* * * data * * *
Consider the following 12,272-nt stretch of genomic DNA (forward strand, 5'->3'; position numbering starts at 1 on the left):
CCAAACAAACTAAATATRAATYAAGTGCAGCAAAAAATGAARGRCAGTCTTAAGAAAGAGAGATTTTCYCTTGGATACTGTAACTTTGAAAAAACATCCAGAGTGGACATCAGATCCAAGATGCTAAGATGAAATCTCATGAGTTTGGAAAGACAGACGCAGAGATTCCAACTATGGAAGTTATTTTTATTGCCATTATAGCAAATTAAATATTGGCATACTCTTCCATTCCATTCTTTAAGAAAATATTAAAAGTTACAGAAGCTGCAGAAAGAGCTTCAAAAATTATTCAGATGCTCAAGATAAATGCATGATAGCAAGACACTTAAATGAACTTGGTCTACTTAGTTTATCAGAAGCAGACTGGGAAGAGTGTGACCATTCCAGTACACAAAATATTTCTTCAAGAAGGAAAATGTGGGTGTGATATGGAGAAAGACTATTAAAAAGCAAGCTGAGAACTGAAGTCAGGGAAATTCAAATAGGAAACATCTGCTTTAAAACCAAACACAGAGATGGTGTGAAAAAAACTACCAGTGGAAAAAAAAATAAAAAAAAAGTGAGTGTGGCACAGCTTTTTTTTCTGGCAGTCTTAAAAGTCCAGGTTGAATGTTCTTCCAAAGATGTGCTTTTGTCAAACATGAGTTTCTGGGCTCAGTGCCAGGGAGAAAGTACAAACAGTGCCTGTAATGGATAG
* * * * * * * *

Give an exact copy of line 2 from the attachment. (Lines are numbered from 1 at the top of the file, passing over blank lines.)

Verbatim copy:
CCAAACAAACTAAATATRAATYAAGTGCAGCAAAAAATGAARGRCAGTCTTAAGAAAGAGAGATTTTCYCTTGGATACTGTAACTTTGAAAAAACATCCAGAGTGGACATCAGATCCAAGATGCTAAGATGAAATCTCATGAGTTTGGAAAGACAGACGCAGAGATTCCAACTATGGAAGTTATTTTTATTGCCATTATAGCAAATTAAATATTGGCATACTCTTCCATTCCATTCTTTAAGAAAATATTAAAAGTTACAGAAGCTGCAGAAAGAGCTTCAAAAATTATTCAGATGCTCAAGATAAATGCATGATAGCAAGACACTTAAATGAACTTGGTCTACTTAGTTTATCAGAAGCAGACTGGGAAGAGTGTGACCATTCCAGTACACAAAATATTTCTTCAAGAAGGAAAATGTGGGTGTGATATGGAGAAAGACTATTAAAAAGCAAGCTGAGAACTGAAGTCAGGGAAATTCAAATAGGAAACATCTGCTTTAAAACCAAACACAGAGATGGTGTGAAAAAAACTACCAGTGGAAAAAAAAATAAAAAAAAAGTGAGTGTGGCACAGCTTTTTTTTCTGGCAGTCTTAAAAGTCCAGGTTGAATGTTCTTCCAAAGATGTGCTTTTGTCAAACATGAGTTTCTGGGCTCAGTGCCAGGGAGAAAGTACAAACAGTGCCTGTAATGGATAG